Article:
One of the biggest challenges companies face in their drive to capitalise on market opportunities through change is the issue of diversity, a subject widely covered in the media.
When Fiona Woolf, CBE, was Lord Mayor of the City of London (2013-2014), only the second time in 800 years that a woman has held this office, the key theme of her Mayoralty was ‘Harnessing Talent: The Power of Diversity’.
Research undertaken by Lady Woolf and led by Charlotte Sweeney of Charlotte Sweeney Associates, highlighted that 87 percent of respondents claimed that those at the top of their organisation took diversity and inclusion seriously, while 84 percent said that the work undertaken in diversity and inclusion had not affected them personally. The implication might be that whilst senior executives are serious in their intent to address transformational change relating to diversity, they are failing to do it in a way that the entire organisation either understands or can relate to.
One company that has achieved significant transformational change is beverage alcohol giant Diageo. Employing almost 30,000 people worldwide, the issue of talent management and development was changed from an HR issue to a fundamental strategic business issue. This provided HR with the ability to access substantial investment and executive sponsorship to ensure success.
At Diageo, talent management is one of the six key performance drivers that company executives focus on to improve operations in each of its 21 geographic markets. Talented employees, irrespective of gender, are systematically identified, assessed, developed and retained to meet current and future business needs and objectives. The organisation is a champion of diversity, strongly believing that it provides sustainable competitive advantage.
With the advent of the digital era, Nicola Mendelsohn’s appointment to the Diageo board was not a box-ticking exercise to satisfy politically-motivated gender quotas for the boardroom. As Vice President, EMEA of Facebook, Ms Mendelsohn has experience at the forefront of digital marketing and communications, skills that Diageo management believes will be of great value to the company.
In keeping with the company’s human capital objectives of having at least 30 percent of senior management positions held by females, women hold key roles on the Executive Committee. Currently, 40 percent of its Executive Committee and Board members are women. They include Chief Marketing Officer Syl Saller who joined the company in 1999 and worked her way up through the marketing ranks, Deirdre Mahlan who holds the position of Chief Financial Officer (in addition to a seat on the board), Strategy Director Anna Manz, the Corporate Relations Director is Charlotte Lambkin, HR is headed by Leanne Wood and the General Counsel is Siobhan Moriarty who joined the company in 1997 holding various legal positions before her promotion to the top legal position.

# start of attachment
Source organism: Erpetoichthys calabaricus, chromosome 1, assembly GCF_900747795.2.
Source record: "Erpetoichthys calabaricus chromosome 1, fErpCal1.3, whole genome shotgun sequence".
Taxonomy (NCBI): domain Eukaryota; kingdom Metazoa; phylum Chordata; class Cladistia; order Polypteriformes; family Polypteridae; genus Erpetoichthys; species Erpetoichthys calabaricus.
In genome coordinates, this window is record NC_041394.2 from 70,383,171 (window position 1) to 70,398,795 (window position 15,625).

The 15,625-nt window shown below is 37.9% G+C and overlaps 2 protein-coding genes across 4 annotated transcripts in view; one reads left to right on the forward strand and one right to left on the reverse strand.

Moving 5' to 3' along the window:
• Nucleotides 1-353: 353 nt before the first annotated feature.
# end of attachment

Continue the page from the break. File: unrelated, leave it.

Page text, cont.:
Diageo’s position in relation to gender equality is driven by the belief that winners in global business will be those with the most diverse leadership teams.
In Africa, where the role of women is changing rapidly and many are gaining greater status and influence in societies, Diageo created and marketed a drink specifically with women in mind. Known as Snapp, a sparkling alcoholic apple flavoured beverage providing a more stylish and sophisticated alternative to beer, the product became the most successful launch of a new brand for Diageo, with more than £10 million in sales in its first year.
In McKinsey’s “Women Matter 2012: Making the Breakthrough” report, it was stated that the best performing companies are those that succeed in four ways:
- Having top management commitment, making it visible, and supporting gender diversity as a way of life, not just a series of initiatives
- Addressing mind sets of men and women to better support diversity and making the business case for gender diversity
- Monitoring women’s representation carefully
- Driving their gender diversity programmes.
Business transformation requires leadership development approaches that are designed to help women develop critical leadership skills and help them identify and exploit their strengths, increase their confidence and become comfortable in taking risks. Women need to create their own social capital by developing networks of support, seeking sponsors within their companies, securing mentors, promoting themselves and communicating the value that they bring to the organisation.
- Margaret Kett and Chris Goward: Business transformation, an essential requirement of the corporate landscape - Friday, April 10, 2015
- Chris Goward: What’s driving gender and ethnic diversity in the boardroom? - Monday, January 26, 2015